Henry Lawson ( )

The Rhyme of the Three Greybeards

Hed been for years in Sydney a-acting of the goat, 
His name was Joseph Swallow, the Great Australian Pote, 
In spite of all the stories and sketches that he wrote. 

And so his friends held meetings (Oh, narrow souls were theirs!) 
To advertise their little selves and Josephs own affairs. 
They got up a collection for Joseph unawares. 

They looked up his connections and rivals by the score  
The wife who had divorced him some twenty years before, 
And several politicians hed made feel very sore. 

They sent him down to Coolan, a long train ride from here, 
Because of his grey hairs and pomes and painted blondes  and beer. 
(I mean to say the painted blondes would always give him beer.) 

(They loved him for his eyes were dark, and you must not condemn 
The love for opposites that mark the everlasting fem. 
Besides, he made up little bits of poetry for them.) 

They sent him for his own sake, but not for that alone  
A poets sins are public; his sorrows are his own. 
And poets friends have skins like hides, and mostly hearts of stone. 

They said Well send some money and you must use your pen. 
So long, they said. Adoo! they said. And dont come back again. 
Well, stay at least a twelve-month  we might be dead by then. 

Two greybeards down at Coolan  familiar grins they had  
They took delivery of the goods, and also of the bad. 
(Some bread and meat had come by train  Joe Swallow was the bad.) 

Theyd met him shearing west o Bourke in some forgotten year. 
They introduced him to the town and pints of Wagga beer. 
(And Wagga pints are very good - I wish I had some here.) 

It was the Busy Bee Hotel where no one worked at all, 
Except perhaps to cook the grub and clean the rooms and hall. 
The usual half-wit yardman worked at each ones beck and call. 

Twas Drink it down! and Fillemup! and If the pub goes dry, 
Theres one just two-mile down the road, and more in Gundagai  
Where married folk by accident get poison in the pie. 

The train comes in at eight oclock  or half-past, I forget, 
And when the dinner table at the Busy Bee was set, 
Upon the long verandah stool the beards were wagging yet. 

They talked of where they hadnt been and what they hadnt won; 
They talked of mostly everything thats known beneath the sun. 
The things they didnt talk about were big things they had done. 

They talked of what they called to mind, and couldnt call to mind; 
They talked of men who saw too far and people who were blind. 
Tradition says that Joes grey beard wagged not so far behind. 

They got a horse and sulky and a riding horse as well, 
And after three oclock they left the Busy Bee Hotel  
In case two missuses should send from homes where they did dwell. 

No barber bides in Coolan, no baker bakes the bread; 
And every local industry, save rabbitin, is dead  
And choppin wood. The women do all that, be it said. 
(Ill add a line and mention that two-up goes ahead.) 

The shadows from the sinking sun were long by hill and scrub; 
The two-up school had just begun, in spite of beer and grub; 
But three greybeards were wagging yet down at the Two-mile pub. 

A full, round, placid summer moon was floating in the sky; 
They took a demijohn of beer, in case they should go dry; 
And three greybeards went wagging down the road to Gundagai. 

At Gundagai next morning (which poets call th morn)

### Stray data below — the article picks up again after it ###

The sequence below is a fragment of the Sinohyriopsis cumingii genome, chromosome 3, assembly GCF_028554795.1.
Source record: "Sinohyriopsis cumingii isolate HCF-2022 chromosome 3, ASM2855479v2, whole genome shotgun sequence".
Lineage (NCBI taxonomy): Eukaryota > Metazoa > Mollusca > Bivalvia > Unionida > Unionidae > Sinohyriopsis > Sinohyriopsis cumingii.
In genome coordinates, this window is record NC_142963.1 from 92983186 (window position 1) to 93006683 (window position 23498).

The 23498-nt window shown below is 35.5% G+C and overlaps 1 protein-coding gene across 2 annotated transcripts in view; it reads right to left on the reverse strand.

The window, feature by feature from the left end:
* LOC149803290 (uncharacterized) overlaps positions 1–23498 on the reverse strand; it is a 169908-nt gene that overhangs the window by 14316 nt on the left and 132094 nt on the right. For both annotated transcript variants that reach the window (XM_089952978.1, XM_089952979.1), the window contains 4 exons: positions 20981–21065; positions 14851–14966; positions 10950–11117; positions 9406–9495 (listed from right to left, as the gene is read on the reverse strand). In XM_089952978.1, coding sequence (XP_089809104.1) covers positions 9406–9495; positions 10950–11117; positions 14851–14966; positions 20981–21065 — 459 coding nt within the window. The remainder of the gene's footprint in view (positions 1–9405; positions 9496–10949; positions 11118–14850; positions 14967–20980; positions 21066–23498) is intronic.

The greybeards sought a doctor  a friend of the forlorn  
Whose name is as an angels who sometimes blows a horn. 

And Doctor Gabriel fixed em up, but twas not in the bar. 
It wasnt rum or whisky, nor yet was it Three Star. 
Twas mixed up in a chemists shop, and swifter stuff by far. 

They went out to the backyard (to make my meaning plain); 
The doctors stuff wrought mightily, but by no means in vain. 
Then they could eat their breakfasts and drink their beer again. 

They made a bond between the three, as rock against the wave, 
That theyd go to the barbers shop and each have a clean shave, 
To show the people how they looked when they were young and brave. 

They had the shave and bought three suits (and startling suits in sooth), 
And three white shirts and three red ties (to tell the awful truth), 
To show the people how they looked in their hilarious youth. 

They burnt their old clothes in the yard, and their old hats as well; 
The publican kicked up a row because they made a smell. 
They put on bran-new larstin-sides  and, oh, they looked a yell! 

Next morning, or the next (or next), from demon-haunted beds, 
And very far from feeling like what sporting men call peds, 
The three rode back without their beards, with boxers on their heads! 

They tried to get Joe lodgings at the Busy Bee in vain; 
They did not take him to their homes, they took him to the train; 
They sent him back to Sydney till grey beards grew again. 

They sent him back to Sydney to keep away a year; 
Because of shaven beards and wives they thought him safer here. 
And so he cut his friends and stuck to powdered blondes and beer. 

Until the finish came at last, as twill to any bloke; 
But in Joes case it chanced to be a paralytic stroke; 
The soft heart of a powdered blonde was, as she put it, broke. 

She sought Joe in the hospital and took the choicest food; 
She went there very modestly and in a chastened mood, 
And timid and respectful-like  because she was no good. 

She sat the death-watch out alone on the verandah dim; 
And after all was past and gone she dried her eyes abrim, 
And sought the head-nurse timidly, and asked May I see him? 

And then she went back to her bar, where shed not been for weeks, 
To practise there her barmaids smile and mend and patch the streaks 
The only real tears for Joe had left upon her cheeks

Henry Lawson's other poems:
  1. Queen Hilda of Virland
  2. On the Night Train
  3. Jack Dunn of Nevertire
  4. The Blue Mountains
  5. The Wreck of the `Derry Castle

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